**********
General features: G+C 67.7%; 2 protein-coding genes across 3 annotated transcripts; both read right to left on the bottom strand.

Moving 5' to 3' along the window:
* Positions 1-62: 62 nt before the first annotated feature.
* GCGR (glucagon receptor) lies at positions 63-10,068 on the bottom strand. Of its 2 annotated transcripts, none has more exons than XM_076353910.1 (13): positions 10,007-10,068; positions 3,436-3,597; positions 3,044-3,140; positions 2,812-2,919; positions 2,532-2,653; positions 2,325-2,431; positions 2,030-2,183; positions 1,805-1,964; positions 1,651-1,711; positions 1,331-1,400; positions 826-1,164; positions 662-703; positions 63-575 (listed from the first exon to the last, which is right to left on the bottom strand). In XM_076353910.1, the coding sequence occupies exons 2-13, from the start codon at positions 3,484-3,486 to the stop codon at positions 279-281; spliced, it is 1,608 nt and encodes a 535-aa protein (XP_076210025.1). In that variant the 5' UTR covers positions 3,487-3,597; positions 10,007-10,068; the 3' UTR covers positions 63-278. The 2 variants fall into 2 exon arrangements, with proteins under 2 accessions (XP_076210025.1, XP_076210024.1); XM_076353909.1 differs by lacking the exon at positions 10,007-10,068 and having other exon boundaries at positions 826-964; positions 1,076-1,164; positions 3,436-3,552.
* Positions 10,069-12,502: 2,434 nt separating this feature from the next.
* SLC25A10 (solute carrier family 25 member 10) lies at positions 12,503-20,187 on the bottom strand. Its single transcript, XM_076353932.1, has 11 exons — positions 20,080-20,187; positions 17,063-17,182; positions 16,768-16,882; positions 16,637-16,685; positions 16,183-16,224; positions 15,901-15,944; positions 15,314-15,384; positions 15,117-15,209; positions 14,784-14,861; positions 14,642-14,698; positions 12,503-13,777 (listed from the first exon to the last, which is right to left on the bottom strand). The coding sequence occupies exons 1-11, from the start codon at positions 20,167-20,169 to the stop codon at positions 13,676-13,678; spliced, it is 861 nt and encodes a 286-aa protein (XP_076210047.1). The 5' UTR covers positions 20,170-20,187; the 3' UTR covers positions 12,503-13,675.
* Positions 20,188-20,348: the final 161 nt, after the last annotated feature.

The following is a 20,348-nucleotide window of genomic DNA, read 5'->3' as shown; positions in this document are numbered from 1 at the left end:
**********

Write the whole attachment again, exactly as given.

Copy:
General features: G+C 67.7%; 2 protein-coding genes across 3 annotated transcripts; both read right to left on the bottom strand.

Moving 5' to 3' along the window:
* Positions 1-62: 62 nt before the first annotated feature.
* GCGR (glucagon receptor) lies at positions 63-10,068 on the bottom strand. Of its 2 annotated transcripts, none has more exons than XM_076353910.1 (13): positions 10,007-10,068; positions 3,436-3,597; positions 3,044-3,140; positions 2,812-2,919; positions 2,532-2,653; positions 2,325-2,431; positions 2,030-2,183; positions 1,805-1,964; positions 1,651-1,711; positions 1,331-1,400; positions 826-1,164; positions 662-703; positions 63-575 (listed from the first exon to the last, which is right to left on the bottom strand). In XM_076353910.1, the coding sequence occupies exons 2-13, from the start codon at positions 3,484-3,486 to the stop codon at positions 279-281; spliced, it is 1,608 nt and encodes a 535-aa protein (XP_076210025.1). In that variant the 5' UTR covers positions 3,487-3,597; positions 10,007-10,068; the 3' UTR covers positions 63-278. The 2 variants fall into 2 exon arrangements, with proteins under 2 accessions (XP_076210025.1, XP_076210024.1); XM_076353909.1 differs by lacking the exon at positions 10,007-10,068 and having other exon boundaries at positions 826-964; positions 1,076-1,164; positions 3,436-3,552.
* Positions 10,069-12,502: 2,434 nt separating this feature from the next.
* SLC25A10 (solute carrier family 25 member 10) lies at positions 12,503-20,187 on the bottom strand. Its single transcript, XM_076353932.1, has 11 exons — positions 20,080-20,187; positions 17,063-17,182; positions 16,768-16,882; positions 16,637-16,685; positions 16,183-16,224; positions 15,901-15,944; positions 15,314-15,384; positions 15,117-15,209; positions 14,784-14,861; positions 14,642-14,698; positions 12,503-13,777 (listed from the first exon to the last, which is right to left on the bottom strand). The coding sequence occupies exons 1-11, from the start codon at positions 20,167-20,169 to the stop codon at positions 13,676-13,678; spliced, it is 861 nt and encodes a 286-aa protein (XP_076210047.1). The 5' UTR covers positions 20,170-20,187; the 3' UTR covers positions 12,503-13,675.
* Positions 20,188-20,348: the final 161 nt, after the last annotated feature.

The following is a 20,348-nucleotide window of genomic DNA, read 5'->3' as shown; positions in this document are numbered from 1 at the left end: